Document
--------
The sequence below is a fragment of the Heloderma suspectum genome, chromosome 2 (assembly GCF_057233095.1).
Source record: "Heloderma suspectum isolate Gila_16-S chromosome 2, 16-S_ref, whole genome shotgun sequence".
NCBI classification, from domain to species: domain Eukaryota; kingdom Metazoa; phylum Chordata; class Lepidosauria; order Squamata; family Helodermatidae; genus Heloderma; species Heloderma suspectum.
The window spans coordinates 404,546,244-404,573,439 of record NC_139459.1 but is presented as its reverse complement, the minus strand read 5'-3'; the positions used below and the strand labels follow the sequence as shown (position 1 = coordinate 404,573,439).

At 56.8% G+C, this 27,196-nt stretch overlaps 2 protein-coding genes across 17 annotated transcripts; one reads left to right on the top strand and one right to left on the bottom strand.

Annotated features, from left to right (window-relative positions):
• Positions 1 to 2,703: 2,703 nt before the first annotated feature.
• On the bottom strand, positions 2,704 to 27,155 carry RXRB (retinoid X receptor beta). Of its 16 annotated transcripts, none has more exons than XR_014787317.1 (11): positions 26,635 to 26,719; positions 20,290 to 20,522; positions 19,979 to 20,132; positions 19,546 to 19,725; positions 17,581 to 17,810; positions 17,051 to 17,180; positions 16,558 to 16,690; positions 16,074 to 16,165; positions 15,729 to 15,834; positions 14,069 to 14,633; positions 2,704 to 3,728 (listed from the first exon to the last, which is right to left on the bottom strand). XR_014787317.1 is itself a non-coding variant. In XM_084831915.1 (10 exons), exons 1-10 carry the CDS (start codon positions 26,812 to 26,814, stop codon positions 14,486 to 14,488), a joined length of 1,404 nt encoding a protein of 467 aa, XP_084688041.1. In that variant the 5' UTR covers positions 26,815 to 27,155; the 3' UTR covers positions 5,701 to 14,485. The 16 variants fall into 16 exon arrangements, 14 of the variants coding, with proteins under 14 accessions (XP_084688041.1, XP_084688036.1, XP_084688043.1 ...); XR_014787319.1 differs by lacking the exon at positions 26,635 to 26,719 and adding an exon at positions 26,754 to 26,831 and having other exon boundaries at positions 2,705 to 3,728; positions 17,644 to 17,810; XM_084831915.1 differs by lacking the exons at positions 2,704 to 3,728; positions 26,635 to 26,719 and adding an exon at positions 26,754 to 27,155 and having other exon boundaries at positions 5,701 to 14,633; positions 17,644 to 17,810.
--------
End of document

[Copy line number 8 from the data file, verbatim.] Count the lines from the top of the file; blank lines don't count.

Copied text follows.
• On the bottom strand, positions 2,704 to 27,155 carry RXRB (retinoid X receptor beta). Of its 16 annotated transcripts, none has more exons than XR_014787317.1 (11): positions 26,635 to 26,719; positions 20,290 to 20,522; positions 19,979 to 20,132; positions 19,546 to 19,725; positions 17,581 to 17,810; positions 17,051 to 17,180; positions 16,558 to 16,690; positions 16,074 to 16,165; positions 15,729 to 15,834; positions 14,069 to 14,633; positions 2,704 to 3,728 (listed from the first exon to the last, which is right to left on the bottom strand). XR_014787317.1 is itself a non-coding variant. In XM_084831915.1 (10 exons), exons 1-10 carry the CDS (start codon positions 26,812 to 26,814, stop codon positions 14,486 to 14,488), a joined length of 1,404 nt encoding a protein of 467 aa, XP_084688041.1. In that variant the 5' UTR covers positions 26,815 to 27,155; the 3' UTR covers positions 5,701 to 14,485. The 16 variants fall into 16 exon arrangements, 14 of the variants coding, with proteins under 14 accessions (XP_084688041.1, XP_084688036.1, XP_084688043.1 ...); XR_014787319.1 differs by lacking the exon at positions 26,635 to 26,719 and adding an exon at positions 26,754 to 26,831 and having other exon boundaries at positions 2,705 to 3,728; positions 17,644 to 17,810; XM_084831915.1 differs by lacking the exons at positions 2,704 to 3,728; positions 26,635 to 26,719 and adding an exon at positions 26,754 to 27,155 and having other exon boundaries at positions 5,701 to 14,633; positions 17,644 to 17,810.